Dating today sucks because men don't want to and don't have to put forth any effort. Dating today sucks because technology has made things progressively less personal, a phenomenon making it progressively easier to not put in any effort. Contemporary women are inactive bystanders, forced to abide my the whims of effort-repellent men. Just so you didn't forget, dating today sucks because men don't want to and don't have to put forth any effort.Basically, the sky is falling, and it's all Twitter's fault!
Along with the points listed in the articles, "People feel entitled to know your business," says 29-year-old scientist Marguerite Matthews, adding, "As if an affiliation on Twitter/Facebook/Instagram/Tumblr gives them the right to inquire about the many details of your personal life." This makes dating more competitive, budding relationships less concrete, and the whole experience less fun." While I'm a bit past the murky waters of the low expectation/hook-up/Wendy's value meal on a champagne budget/"let's chill sometime and watch The Best Man" abyss, I'm not so far removed from it that I don't remember it.
At the same time, though, I don't know if I can completely get behind the idea that this low-expectation digital-age dating paradigm shift is both ubiquitous and a male-driven process.
And, perhaps the "death of courtship" isn't necessarily a terrible thing.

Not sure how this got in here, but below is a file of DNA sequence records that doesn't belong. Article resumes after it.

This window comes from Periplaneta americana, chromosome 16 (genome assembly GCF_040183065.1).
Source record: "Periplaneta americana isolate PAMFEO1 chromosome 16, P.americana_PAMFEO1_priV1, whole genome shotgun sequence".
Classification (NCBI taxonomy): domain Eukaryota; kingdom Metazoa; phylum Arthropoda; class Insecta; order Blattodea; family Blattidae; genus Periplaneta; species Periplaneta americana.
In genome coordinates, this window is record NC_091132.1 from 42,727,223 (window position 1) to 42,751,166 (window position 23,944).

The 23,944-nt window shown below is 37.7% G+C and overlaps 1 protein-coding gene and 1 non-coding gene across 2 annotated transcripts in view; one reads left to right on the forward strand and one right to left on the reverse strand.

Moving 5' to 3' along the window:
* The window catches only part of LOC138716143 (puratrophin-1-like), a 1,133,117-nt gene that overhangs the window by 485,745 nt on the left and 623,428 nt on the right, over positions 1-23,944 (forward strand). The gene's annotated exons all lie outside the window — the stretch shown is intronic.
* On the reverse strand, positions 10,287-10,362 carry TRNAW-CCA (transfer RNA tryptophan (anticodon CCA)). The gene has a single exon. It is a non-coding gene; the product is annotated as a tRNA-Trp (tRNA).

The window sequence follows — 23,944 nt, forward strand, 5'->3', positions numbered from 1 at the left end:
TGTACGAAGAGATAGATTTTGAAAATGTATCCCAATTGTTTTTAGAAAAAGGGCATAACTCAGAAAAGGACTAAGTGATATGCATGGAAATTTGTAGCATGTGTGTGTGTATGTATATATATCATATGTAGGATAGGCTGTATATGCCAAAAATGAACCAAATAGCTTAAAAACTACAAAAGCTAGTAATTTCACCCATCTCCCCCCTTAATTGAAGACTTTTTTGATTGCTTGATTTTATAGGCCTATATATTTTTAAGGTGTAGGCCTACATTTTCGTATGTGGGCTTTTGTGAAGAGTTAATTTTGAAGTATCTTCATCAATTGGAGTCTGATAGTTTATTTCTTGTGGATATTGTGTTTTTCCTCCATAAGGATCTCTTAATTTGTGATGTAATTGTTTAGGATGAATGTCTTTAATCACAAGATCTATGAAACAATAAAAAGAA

First, while I'm sure it's true that certain technological advances have altered the dating landscape, this is not everyone's reality.
There has always been—and will always be—lazy daters.
And, there have always been—and will always be—people (women and men) who date more traditionally.Technology hasn't changed behavior for everyone as much as it has just made things easier for people who likely would have been lazy daters anyway.Most importantly, though, these articles reinforce the idea that women have absolutely no hand in the dating, courting, and relationship process.And, I'm saying this not from the "men only do what women allow them to do" angle but from the unthinkable idea that many women may actually, gasp, prefer the digital dating era. If men are supposed to approach women, then women are put in a relatively passive position where they're forced to wait for the right man to show interest.Also, a "traditional" date—where a man is supposed to invite a woman on a date on his dime—can create a situation where the man feels entitled to physical activity because he's spent money (and where a woman feels pressured to reward him for his troubles)."There's less pressure when meeting someone informally at a house party or through a mutual friend," adds Jemison.